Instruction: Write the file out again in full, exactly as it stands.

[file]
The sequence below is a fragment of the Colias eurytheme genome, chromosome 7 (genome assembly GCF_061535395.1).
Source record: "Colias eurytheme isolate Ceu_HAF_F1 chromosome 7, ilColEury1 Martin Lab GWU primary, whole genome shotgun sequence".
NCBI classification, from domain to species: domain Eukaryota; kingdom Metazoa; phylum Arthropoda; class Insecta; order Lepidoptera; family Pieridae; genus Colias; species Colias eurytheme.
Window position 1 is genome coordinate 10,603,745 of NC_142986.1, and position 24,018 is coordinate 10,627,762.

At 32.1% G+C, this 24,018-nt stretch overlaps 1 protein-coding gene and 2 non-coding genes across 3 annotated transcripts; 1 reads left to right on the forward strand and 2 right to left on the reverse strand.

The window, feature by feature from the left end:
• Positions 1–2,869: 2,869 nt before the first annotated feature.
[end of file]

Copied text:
The sequence below is a fragment of the Colias eurytheme genome, chromosome 7 (genome assembly GCF_061535395.1).
Source record: "Colias eurytheme isolate Ceu_HAF_F1 chromosome 7, ilColEury1 Martin Lab GWU primary, whole genome shotgun sequence".
NCBI classification, from domain to species: domain Eukaryota; kingdom Metazoa; phylum Arthropoda; class Insecta; order Lepidoptera; family Pieridae; genus Colias; species Colias eurytheme.
Window position 1 is genome coordinate 10,603,745 of NC_142986.1, and position 24,018 is coordinate 10,627,762.

At 32.1% G+C, this 24,018-nt stretch overlaps 1 protein-coding gene and 2 non-coding genes across 3 annotated transcripts; 1 reads left to right on the forward strand and 2 right to left on the reverse strand.

The window, feature by feature from the left end:
• Positions 1–2,869: 2,869 nt before the first annotated feature.